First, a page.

We don’t know how to handle the fact that our child died so we get angry — angry at everyone and everything, including our child.
It took me years and years to get past the “angry at my sister” part of grief. I was way too afraid to tell my mom and dad how I felt for fear of them misjudging me. What I didn’t know at the time was they were feeling this same type of anger because they didn’t know how else to handle this much pain either.
When I was about thirty and had become a mom myself, I remember rocking one of my children and thinking, “If you ever left me I don’t think I could forgive you.” Whoa! Where did that thought come from? I thought long and hard about that as the tears fell down my face onto the little innocent one I was holding.
What I really was thinking was, “If you die I will become so broken that I don’t know if I’ll ever find a way to live. I will be so lost that I don’t know if I’ll ever find my way again.”
In our grief, it’s normal to feel angry. Very angry. Why? Because life hurts and a natural response to pain is often anger. The only thing is there’s a problem when we hold on to anger. It never helps. Built up anger only magnifies our pain. At some point, we need to release — let go of the anger. And when we do, the tears will fall like a torrential rain. More so than we could ever imagine.
It took me many years to understand that my anger was not really directed at my sister. My anger was directed at the fact that my sister died. I didn’t want her to leave. I still wish with ever fiber in me that she had not died. When she died, a large part of my family died, and we truly were never the same again.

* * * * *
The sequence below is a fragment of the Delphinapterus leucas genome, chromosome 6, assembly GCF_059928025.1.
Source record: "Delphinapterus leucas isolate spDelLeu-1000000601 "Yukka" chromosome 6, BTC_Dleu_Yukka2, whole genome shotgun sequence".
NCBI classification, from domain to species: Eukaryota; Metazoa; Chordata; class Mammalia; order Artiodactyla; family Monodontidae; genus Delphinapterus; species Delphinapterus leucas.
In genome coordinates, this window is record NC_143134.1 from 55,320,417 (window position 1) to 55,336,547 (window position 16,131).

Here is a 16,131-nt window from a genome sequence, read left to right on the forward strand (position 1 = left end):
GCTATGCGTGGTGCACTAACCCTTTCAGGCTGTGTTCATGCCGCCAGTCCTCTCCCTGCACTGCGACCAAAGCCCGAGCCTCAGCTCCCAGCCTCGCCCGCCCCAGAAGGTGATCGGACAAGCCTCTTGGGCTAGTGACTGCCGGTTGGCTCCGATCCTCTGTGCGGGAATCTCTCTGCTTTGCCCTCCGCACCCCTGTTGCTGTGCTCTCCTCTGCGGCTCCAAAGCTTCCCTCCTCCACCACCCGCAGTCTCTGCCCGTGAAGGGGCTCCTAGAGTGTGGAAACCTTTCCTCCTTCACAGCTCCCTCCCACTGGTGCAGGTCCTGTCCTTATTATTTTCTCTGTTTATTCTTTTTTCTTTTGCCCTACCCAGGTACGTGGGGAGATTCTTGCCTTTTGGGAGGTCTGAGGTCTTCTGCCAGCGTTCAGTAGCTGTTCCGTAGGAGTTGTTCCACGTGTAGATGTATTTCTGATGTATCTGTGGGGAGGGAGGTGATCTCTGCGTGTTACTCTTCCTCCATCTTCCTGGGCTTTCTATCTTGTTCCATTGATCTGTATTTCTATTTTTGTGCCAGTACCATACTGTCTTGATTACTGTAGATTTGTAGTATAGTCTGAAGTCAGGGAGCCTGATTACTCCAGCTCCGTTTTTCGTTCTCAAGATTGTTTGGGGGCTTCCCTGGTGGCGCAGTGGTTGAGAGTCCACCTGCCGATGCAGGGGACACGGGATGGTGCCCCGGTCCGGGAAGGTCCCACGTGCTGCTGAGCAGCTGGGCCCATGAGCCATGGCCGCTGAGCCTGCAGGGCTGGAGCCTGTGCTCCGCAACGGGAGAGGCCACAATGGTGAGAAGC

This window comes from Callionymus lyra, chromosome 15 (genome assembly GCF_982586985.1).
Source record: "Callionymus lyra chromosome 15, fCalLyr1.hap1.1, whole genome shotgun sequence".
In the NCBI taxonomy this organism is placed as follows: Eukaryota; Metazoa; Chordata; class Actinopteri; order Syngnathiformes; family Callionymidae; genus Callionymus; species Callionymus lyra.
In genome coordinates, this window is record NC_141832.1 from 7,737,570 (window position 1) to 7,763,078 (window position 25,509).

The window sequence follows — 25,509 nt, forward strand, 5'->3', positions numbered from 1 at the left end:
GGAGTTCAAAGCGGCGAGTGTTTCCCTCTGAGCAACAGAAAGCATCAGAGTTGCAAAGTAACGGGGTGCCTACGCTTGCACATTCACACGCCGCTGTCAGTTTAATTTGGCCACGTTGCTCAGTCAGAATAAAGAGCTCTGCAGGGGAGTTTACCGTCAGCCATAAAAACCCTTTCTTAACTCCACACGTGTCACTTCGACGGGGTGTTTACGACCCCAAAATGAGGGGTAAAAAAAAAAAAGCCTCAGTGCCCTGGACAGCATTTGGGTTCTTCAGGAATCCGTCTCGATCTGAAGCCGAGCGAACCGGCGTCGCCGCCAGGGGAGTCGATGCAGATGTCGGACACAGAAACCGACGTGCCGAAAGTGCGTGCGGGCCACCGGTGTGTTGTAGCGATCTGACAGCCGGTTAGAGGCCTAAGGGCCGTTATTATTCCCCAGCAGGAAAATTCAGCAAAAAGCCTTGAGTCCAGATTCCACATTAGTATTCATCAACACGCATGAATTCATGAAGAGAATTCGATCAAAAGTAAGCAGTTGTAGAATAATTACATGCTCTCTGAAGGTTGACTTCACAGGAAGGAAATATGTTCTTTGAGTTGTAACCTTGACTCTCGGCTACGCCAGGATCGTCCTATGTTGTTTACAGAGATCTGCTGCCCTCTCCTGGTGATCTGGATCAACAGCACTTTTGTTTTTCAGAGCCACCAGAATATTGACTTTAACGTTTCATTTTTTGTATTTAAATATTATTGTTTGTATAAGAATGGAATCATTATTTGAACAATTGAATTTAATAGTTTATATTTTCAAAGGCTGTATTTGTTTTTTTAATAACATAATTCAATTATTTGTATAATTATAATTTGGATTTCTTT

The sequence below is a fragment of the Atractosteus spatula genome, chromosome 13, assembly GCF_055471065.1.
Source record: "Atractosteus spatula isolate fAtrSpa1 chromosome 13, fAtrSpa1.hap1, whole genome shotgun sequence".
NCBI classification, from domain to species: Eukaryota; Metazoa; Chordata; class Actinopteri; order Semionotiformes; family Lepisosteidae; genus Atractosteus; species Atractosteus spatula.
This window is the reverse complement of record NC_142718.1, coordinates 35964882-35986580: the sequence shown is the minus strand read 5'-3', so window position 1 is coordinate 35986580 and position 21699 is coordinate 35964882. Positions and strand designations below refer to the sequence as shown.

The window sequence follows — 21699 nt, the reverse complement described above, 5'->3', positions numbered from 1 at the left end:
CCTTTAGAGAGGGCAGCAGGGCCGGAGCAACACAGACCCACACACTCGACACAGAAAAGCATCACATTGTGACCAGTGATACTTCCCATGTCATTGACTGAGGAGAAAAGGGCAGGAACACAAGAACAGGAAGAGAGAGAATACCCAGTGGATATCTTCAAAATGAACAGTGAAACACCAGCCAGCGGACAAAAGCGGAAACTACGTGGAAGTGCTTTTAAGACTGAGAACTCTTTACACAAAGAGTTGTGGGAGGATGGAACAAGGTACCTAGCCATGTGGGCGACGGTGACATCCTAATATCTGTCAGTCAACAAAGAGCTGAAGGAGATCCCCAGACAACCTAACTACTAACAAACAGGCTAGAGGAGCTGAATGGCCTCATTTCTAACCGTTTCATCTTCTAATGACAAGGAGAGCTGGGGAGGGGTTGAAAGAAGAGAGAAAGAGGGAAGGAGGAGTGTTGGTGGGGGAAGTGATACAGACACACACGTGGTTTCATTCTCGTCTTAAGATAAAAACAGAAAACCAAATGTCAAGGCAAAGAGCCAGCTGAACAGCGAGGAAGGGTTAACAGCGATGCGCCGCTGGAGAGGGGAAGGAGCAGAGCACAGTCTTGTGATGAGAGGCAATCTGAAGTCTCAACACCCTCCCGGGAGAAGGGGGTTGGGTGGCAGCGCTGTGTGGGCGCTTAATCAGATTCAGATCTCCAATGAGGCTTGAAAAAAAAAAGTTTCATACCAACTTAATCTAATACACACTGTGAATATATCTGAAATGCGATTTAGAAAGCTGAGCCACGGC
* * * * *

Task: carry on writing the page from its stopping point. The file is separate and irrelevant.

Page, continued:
If my sister had been given the choice, she most assuredly would have chosen life. But, that wasn’t in the plan for her. Her life ended at 13 years and 132 days. Far, far too brief.
Your comments on this part of grief are encouraged. Sometimes I think we’re too afraid to say how we really feel because of being judged, of being made to feel like we have no faith in God, or of being made to feel like we’re crazy for having thoughts and feelings that nobody talks about.
It’s time to open the lid to grief and let the anger out. It’s time to talk and share and encourage each other as we stumble and fall and stumble some more on this path called child loss. There’s no map. There is no leader to show us the way. We each have to find our way out of the dark pit of grief. I’m convinced that as we share our thoughts we will help encourage one another.
My love to each one. We are a family — not by choice — but by circumstance. And, I’m so thankful for each and every one of you who visits this blog. I appreciate hearing from you! As we share, we grow and learn together!
PS If you don’t have a copy of the book, “Silent Grief”, you can order it now by clicking on the photo in the sidebar. In the book I’ve shared many more thoughts like this — the ones that aren’t always talked about openly. As one grieving parent said, “When I first read Silent Grief, five years after my teenage son died, I felt relief and reassurance that I was not a freak. My feelings were real, they were valid, and they were survivable.”